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Homegrown terrorists

The scariest among recent global trends is the creation of ?sleeper cells? through a sustained policy of incitement, indoctrination and brainwashing. In India, the number of sympathisers is anybody?s guess but the Home Ministry dreads that their are hundreds of sleeper modules, writes Vipul Mudgal.

india Updated: Aug 21, 2006 18:10 IST

Terrorism has always been a weapon of the weak. For all the preparation, money and ‘sacrifice’ that go into shows of astounding brutality, the terrorists don’t seek a military victory but a 'moral’ defeat of the state.

The battleground is largely psychological. This theatre of the absurd is enacted for an amorphous audience of potential victims who can’t stop thinking ‘it could have been me.’ Thus every act of terrorism is also a form of communication.

From 9/11 in the US to 11/7 in Mumbai, the tactics have worked: First, a spectacular act exposes the state’s vulnerability. It scores a psychological victory for the perpetrators. Secondly, it pushes the state to clamp down on the catchment of probable sympathisers, causing discontent. Finally, the event polarizes opinions, leading invariably to curbs on civil liberties. Any repression or backlash is a bonus for the terrorists because it further charges up their constituency of adherents and admirers.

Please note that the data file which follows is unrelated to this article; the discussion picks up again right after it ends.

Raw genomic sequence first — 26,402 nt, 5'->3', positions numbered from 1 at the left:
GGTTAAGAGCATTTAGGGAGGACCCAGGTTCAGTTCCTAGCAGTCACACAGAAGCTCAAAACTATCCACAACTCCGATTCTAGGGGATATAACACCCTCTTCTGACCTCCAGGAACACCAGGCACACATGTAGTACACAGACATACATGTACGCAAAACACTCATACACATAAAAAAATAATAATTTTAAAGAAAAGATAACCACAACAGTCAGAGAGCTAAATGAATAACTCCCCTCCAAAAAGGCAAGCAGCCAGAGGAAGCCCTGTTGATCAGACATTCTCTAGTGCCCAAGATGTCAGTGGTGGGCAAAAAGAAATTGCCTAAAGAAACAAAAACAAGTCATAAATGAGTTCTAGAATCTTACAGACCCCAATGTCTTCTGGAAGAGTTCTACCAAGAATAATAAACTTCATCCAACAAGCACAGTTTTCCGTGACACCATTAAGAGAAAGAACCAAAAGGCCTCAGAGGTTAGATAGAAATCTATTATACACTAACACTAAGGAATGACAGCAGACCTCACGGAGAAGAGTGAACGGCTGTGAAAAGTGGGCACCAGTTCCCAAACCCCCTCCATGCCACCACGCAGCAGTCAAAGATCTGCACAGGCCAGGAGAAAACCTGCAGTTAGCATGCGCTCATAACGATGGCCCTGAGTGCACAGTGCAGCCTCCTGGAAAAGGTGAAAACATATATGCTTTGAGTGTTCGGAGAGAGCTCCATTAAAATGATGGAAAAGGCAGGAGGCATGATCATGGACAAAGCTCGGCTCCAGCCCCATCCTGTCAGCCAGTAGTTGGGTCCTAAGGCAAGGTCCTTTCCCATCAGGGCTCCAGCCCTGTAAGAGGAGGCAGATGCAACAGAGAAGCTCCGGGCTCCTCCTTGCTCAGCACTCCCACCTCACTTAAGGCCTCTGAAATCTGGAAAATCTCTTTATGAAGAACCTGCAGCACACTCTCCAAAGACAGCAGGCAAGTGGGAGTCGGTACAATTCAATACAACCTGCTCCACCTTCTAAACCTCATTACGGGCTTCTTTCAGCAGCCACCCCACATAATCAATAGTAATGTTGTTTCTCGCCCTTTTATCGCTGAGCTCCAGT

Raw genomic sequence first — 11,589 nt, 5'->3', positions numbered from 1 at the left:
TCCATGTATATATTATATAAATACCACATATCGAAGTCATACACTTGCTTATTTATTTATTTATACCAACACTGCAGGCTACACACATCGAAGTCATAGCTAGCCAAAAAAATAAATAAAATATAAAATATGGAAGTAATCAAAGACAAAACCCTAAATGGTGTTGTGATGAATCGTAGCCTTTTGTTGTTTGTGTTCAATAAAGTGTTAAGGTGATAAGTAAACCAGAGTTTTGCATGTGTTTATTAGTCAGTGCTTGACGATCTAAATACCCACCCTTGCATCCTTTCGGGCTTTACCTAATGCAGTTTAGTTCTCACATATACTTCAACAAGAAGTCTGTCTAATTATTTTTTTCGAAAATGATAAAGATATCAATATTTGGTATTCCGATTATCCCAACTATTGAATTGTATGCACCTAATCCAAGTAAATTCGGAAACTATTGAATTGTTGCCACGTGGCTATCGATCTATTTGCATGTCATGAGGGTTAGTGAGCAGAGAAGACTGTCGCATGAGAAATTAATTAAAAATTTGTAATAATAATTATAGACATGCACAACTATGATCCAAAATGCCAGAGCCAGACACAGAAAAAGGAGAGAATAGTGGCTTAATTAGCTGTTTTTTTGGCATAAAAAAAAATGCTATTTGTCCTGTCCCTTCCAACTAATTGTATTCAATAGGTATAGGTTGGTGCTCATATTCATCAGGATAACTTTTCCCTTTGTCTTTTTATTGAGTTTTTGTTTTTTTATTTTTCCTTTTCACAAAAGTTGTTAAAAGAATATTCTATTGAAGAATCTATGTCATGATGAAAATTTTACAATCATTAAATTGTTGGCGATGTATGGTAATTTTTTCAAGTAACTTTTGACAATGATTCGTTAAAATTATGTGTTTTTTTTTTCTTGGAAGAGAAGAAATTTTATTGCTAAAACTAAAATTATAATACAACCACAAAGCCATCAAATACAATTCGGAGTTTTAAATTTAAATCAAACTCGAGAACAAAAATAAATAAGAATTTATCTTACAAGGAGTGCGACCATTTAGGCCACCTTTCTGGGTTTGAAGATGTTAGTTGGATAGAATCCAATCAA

The scariest among recent global trends is the creation of “sleeper cells” through a sustained policy of incitement, indoctrination and brainwashing. The liberal West figured out the hard way that the terror modules that perpetrated train/ metro massacres in Madrid and London involved local youths with modern education. The 9/11 suicide squad remained dormant for a year and a half.

Some of the bleakest events around us are now beginning to unravel how homegrown terror modules are firmly rooted in local conditions despite global links. The UK and Spain have large constituencies of disheartened minority youths. In Europe alone, various intelligence agencies estimate that the number of Al Qaida sympathisers could be in tens of thousands.

In India, the number of sympathisers is anybody’s guess but the Home Ministry dreads that hundreds of sleeper modules are spread over this vast country. The clandestine nature of sleeper cells makes traditional policing almost redundant. If secrecy is vital for the existence of sleeper cells, timely intelligence is pivotal for preempting their sudden strikes.

The new counter terrorism operations require more information, intelligence, technology and technique rather than heavy weaponry or force. We need more ‘inclusive’ policies for the minorities but we can’t continue to dilute anti-terror laws for political considerations.

The biggest challenge for any liberal democracy, battling terrorism, is to stay democratic. Eminent terrorism expert Paul Wilkinson wrote way back in the seventies: “Any ‘bloody’ tyrant can solve the problem of political violence if he is willing to sacrifice all considerations of humanity and to trample down all constitutional and judicial rights.” That is why the civilised world seeks any means to combat terrorism other than suspension of democratic procedure.

For this, a liberal democracy must make sure that its antiterrorism measures are targeted only at the terrorists. It is vital to coordinate all anti-terrorism intelligence, strategies and operations under the unified command of a new ministry of internal security that can learn from its successes and failures and can be held accountable if collateral damage becomes a matter of common occurrence.